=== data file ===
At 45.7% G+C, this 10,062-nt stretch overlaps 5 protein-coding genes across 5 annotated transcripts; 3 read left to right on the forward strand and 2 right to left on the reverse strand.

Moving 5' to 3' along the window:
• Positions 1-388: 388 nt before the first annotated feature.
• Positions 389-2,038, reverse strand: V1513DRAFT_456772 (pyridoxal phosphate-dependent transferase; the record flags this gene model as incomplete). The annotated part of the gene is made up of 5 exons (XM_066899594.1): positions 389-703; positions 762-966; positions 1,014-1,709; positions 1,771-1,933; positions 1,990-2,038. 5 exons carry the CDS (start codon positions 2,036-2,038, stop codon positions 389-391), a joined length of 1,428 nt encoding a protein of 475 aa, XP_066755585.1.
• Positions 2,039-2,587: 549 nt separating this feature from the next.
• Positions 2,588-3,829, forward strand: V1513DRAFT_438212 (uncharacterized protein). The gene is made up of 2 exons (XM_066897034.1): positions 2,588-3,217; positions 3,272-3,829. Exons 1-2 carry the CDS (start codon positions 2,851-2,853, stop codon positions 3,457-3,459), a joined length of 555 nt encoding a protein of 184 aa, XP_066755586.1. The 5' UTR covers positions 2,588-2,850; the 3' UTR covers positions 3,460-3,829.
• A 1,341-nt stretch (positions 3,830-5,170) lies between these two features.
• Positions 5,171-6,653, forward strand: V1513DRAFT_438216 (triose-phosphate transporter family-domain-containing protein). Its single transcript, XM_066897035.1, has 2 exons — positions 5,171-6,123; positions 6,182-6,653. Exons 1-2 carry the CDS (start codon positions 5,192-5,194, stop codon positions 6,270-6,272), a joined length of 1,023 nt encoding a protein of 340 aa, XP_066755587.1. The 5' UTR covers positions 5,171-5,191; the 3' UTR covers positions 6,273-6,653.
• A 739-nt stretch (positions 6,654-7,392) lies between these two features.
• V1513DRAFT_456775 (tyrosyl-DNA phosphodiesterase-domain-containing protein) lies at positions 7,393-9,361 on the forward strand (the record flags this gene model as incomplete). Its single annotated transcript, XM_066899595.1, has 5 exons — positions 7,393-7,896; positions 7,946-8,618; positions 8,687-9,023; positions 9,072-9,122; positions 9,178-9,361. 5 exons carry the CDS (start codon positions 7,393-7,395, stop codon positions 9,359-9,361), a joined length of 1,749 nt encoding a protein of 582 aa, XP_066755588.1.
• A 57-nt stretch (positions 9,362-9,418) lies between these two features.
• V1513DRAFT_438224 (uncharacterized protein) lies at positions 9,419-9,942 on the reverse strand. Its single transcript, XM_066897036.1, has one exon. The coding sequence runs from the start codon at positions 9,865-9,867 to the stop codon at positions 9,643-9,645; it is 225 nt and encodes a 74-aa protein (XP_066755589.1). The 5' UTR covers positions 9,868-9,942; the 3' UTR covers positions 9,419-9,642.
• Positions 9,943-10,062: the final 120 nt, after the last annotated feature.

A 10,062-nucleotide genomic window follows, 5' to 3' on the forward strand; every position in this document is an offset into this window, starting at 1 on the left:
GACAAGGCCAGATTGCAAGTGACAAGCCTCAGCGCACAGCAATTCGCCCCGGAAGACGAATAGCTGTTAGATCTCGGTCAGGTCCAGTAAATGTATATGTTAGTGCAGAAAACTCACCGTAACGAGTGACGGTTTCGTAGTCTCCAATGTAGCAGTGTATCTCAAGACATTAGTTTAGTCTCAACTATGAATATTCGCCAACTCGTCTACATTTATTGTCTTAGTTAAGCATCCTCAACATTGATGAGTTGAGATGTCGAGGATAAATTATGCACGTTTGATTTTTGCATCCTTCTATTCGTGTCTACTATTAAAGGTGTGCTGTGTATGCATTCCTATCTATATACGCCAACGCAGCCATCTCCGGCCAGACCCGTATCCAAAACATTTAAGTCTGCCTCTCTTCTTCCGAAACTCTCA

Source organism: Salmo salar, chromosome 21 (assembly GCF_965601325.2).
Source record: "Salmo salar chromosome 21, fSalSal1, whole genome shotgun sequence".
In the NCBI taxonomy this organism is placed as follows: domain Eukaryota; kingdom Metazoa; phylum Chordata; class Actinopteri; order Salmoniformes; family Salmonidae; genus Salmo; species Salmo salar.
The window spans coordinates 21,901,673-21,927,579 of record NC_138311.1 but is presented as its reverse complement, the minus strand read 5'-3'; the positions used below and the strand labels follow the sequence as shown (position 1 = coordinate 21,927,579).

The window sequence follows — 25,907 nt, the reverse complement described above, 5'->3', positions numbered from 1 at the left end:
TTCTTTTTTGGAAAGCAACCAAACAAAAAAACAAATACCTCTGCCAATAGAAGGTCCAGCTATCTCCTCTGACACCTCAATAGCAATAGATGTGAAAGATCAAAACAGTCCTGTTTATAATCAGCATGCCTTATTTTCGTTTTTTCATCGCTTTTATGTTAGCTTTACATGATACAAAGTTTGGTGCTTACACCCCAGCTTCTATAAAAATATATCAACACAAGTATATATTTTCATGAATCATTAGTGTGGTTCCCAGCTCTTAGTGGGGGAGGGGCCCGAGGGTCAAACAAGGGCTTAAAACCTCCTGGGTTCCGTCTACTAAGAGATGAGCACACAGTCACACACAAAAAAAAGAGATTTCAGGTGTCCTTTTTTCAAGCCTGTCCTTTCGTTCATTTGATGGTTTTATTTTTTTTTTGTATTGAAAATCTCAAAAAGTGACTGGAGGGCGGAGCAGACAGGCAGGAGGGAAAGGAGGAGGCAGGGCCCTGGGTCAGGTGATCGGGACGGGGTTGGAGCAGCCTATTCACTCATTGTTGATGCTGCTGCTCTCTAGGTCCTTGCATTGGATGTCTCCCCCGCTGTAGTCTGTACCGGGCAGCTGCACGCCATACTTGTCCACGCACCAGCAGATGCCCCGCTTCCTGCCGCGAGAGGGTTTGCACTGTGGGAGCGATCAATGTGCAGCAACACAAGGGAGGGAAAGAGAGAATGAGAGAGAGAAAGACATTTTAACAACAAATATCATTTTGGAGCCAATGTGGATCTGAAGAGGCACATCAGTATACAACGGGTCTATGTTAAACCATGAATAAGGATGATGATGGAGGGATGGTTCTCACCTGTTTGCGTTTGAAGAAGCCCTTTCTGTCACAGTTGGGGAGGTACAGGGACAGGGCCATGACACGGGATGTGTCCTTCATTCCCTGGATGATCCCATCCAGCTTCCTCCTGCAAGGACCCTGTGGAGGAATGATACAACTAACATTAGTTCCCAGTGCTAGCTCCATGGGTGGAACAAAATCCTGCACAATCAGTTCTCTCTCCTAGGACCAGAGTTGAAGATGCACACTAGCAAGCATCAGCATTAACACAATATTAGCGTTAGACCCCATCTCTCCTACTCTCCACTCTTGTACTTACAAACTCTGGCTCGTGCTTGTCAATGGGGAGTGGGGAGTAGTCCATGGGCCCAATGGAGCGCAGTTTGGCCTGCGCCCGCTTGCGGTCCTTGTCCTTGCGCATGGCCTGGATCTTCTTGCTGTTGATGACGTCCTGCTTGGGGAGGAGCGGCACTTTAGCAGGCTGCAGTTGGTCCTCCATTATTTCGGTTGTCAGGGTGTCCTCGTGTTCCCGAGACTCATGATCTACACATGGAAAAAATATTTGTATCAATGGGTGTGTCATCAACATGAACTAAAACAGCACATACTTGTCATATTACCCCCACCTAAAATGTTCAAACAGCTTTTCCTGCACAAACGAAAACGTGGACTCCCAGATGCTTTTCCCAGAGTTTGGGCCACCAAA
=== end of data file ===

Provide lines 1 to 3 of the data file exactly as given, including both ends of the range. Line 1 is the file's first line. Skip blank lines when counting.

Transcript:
At 45.7% G+C, this 10,062-nt stretch overlaps 5 protein-coding genes across 5 annotated transcripts; 3 read left to right on the forward strand and 2 right to left on the reverse strand.

Moving 5' to 3' along the window:
• Positions 1-388: 388 nt before the first annotated feature.